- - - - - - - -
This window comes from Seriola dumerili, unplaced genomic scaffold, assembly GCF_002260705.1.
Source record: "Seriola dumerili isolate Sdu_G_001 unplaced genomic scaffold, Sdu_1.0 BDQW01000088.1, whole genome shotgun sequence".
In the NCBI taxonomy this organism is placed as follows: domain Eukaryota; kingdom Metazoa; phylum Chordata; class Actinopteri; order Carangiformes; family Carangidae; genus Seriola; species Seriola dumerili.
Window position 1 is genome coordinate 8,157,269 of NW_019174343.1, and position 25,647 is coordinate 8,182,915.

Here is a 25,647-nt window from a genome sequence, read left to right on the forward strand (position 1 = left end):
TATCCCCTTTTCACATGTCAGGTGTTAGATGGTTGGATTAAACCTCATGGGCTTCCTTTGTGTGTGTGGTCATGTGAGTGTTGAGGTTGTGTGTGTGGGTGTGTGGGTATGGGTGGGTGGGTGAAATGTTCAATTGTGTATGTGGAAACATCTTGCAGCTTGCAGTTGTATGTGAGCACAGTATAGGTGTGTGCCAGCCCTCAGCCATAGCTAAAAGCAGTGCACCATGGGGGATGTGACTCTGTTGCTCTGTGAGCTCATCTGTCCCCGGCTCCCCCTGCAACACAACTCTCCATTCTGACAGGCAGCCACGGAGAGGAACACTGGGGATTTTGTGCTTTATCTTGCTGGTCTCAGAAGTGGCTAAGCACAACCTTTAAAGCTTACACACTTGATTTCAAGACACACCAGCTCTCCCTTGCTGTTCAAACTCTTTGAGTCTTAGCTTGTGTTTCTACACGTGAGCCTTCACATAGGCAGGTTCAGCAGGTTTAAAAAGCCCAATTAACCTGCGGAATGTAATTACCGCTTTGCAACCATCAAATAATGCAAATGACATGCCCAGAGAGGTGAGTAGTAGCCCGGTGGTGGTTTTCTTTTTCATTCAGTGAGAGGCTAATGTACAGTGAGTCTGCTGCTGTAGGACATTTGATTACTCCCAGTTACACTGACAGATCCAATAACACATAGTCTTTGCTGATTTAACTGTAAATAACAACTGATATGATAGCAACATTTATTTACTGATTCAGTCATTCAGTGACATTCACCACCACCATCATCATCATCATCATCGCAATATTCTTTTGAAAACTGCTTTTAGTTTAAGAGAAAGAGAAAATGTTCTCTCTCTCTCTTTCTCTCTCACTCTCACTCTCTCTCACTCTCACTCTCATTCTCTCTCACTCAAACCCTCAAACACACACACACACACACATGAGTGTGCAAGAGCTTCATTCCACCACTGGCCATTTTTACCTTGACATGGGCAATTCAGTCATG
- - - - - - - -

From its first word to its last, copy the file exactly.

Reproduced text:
This window comes from Seriola dumerili, unplaced genomic scaffold, assembly GCF_002260705.1.
Source record: "Seriola dumerili isolate Sdu_G_001 unplaced genomic scaffold, Sdu_1.0 BDQW01000088.1, whole genome shotgun sequence".
In the NCBI taxonomy this organism is placed as follows: domain Eukaryota; kingdom Metazoa; phylum Chordata; class Actinopteri; order Carangiformes; family Carangidae; genus Seriola; species Seriola dumerili.
Window position 1 is genome coordinate 8,157,269 of NW_019174343.1, and position 25,647 is coordinate 8,182,915.

Here is a 25,647-nt window from a genome sequence, read left to right on the forward strand (position 1 = left end):
TATCCCCTTTTCACATGTCAGGTGTTAGATGGTTGGATTAAACCTCATGGGCTTCCTTTGTGTGTGTGGTCATGTGAGTGTTGAGGTTGTGTGTGTGGGTGTGTGGGTATGGGTGGGTGGGTGAAATGTTCAATTGTGTATGTGGAAACATCTTGCAGCTTGCAGTTGTATGTGAGCACAGTATAGGTGTGTGCCAGCCCTCAGCCATAGCTAAAAGCAGTGCACCATGGGGGATGTGACTCTGTTGCTCTGTGAGCTCATCTGTCCCCGGCTCCCCCTGCAACACAACTCTCCATTCTGACAGGCAGCCACGGAGAGGAACACTGGGGATTTTGTGCTTTATCTTGCTGGTCTCAGAAGTGGCTAAGCACAACCTTTAAAGCTTACACACTTGATTTCAAGACACACCAGCTCTCCCTTGCTGTTCAAACTCTTTGAGTCTTAGCTTGTGTTTCTACACGTGAGCCTTCACATAGGCAGGTTCAGCAGGTTTAAAAAGCCCAATTAACCTGCGGAATGTAATTACCGCTTTGCAACCATCAAATAATGCAAATGACATGCCCAGAGAGGTGAGTAGTAGCCCGGTGGTGGTTTTCTTTTTCATTCAGTGAGAGGCTAATGTACAGTGAGTCTGCTGCTGTAGGACATTTGATTACTCCCAGTTACACTGACAGATCCAATAACACATAGTCTTTGCTGATTTAACTGTAAATAACAACTGATATGATAGCAACATTTATTTACTGATTCAGTCATTCAGTGACATTCACCACCACCATCATCATCATCATCATCGCAATATTCTTTTGAAAACTGCTTTTAGTTTAAGAGAAAGAGAAAATGTTCTCTCTCTCTCTTTCTCTCTCACTCTCACTCTCTCTCACTCTCACTCTCATTCTCTCTCACTCAAACCCTCAAACACACACACACACACACATGAGTGTGCAAGAGCTTCATTCCACCACTGGCCATTTTTACCTTGACATGGGCAATTCAGTCATG